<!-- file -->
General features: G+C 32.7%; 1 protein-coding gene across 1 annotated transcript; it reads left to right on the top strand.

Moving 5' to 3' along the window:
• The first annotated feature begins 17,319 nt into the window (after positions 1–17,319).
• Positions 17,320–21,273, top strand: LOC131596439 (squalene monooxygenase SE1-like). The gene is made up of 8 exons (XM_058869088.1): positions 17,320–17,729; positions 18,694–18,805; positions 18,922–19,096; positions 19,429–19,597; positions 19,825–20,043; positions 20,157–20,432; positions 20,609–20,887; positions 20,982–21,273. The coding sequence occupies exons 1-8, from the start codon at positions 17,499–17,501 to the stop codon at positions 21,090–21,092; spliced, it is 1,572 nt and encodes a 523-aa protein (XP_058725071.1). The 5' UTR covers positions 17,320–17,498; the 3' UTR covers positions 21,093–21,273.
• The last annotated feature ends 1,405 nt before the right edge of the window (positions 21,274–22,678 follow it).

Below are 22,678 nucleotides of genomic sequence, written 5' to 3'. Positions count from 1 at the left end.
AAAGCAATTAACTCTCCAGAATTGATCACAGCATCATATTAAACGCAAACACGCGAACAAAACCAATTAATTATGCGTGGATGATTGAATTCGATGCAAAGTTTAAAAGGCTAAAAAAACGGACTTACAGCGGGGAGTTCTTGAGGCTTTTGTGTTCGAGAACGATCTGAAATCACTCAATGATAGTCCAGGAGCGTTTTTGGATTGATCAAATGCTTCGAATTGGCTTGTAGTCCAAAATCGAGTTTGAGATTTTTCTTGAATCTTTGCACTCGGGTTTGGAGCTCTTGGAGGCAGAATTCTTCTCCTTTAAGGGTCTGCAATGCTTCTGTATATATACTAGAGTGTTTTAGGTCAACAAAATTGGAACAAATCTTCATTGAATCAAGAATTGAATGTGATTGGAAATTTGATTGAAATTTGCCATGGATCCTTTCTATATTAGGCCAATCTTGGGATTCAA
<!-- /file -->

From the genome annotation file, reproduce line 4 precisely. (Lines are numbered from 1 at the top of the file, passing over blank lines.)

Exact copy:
• Positions 17,320–21,273, top strand: LOC131596439 (squalene monooxygenase SE1-like). The gene is made up of 8 exons (XM_058869088.1): positions 17,320–17,729; positions 18,694–18,805; positions 18,922–19,096; positions 19,429–19,597; positions 19,825–20,043; positions 20,157–20,432; positions 20,609–20,887; positions 20,982–21,273. The coding sequence occupies exons 1-8, from the start codon at positions 17,499–17,501 to the stop codon at positions 21,090–21,092; spliced, it is 1,572 nt and encodes a 523-aa protein (XP_058725071.1). The 5' UTR covers positions 17,320–17,498; the 3' UTR covers positions 21,093–21,273.